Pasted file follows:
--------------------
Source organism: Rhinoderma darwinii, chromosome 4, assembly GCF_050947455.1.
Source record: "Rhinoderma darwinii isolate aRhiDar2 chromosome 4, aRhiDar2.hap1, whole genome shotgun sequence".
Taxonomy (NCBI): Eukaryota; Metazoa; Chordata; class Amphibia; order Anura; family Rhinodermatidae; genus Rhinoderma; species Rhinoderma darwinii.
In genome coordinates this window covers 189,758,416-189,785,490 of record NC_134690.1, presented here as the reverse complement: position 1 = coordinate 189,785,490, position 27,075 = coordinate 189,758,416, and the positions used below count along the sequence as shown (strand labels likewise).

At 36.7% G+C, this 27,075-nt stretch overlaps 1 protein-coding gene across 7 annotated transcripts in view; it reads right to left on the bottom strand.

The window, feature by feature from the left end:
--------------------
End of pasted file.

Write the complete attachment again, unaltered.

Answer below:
Source organism: Rhinoderma darwinii, chromosome 4, assembly GCF_050947455.1.
Source record: "Rhinoderma darwinii isolate aRhiDar2 chromosome 4, aRhiDar2.hap1, whole genome shotgun sequence".
Taxonomy (NCBI): Eukaryota; Metazoa; Chordata; class Amphibia; order Anura; family Rhinodermatidae; genus Rhinoderma; species Rhinoderma darwinii.
In genome coordinates this window covers 189,758,416-189,785,490 of record NC_134690.1, presented here as the reverse complement: position 1 = coordinate 189,785,490, position 27,075 = coordinate 189,758,416, and the positions used below count along the sequence as shown (strand labels likewise).

At 36.7% G+C, this 27,075-nt stretch overlaps 1 protein-coding gene across 7 annotated transcripts in view; it reads right to left on the bottom strand.

The window, feature by feature from the left end: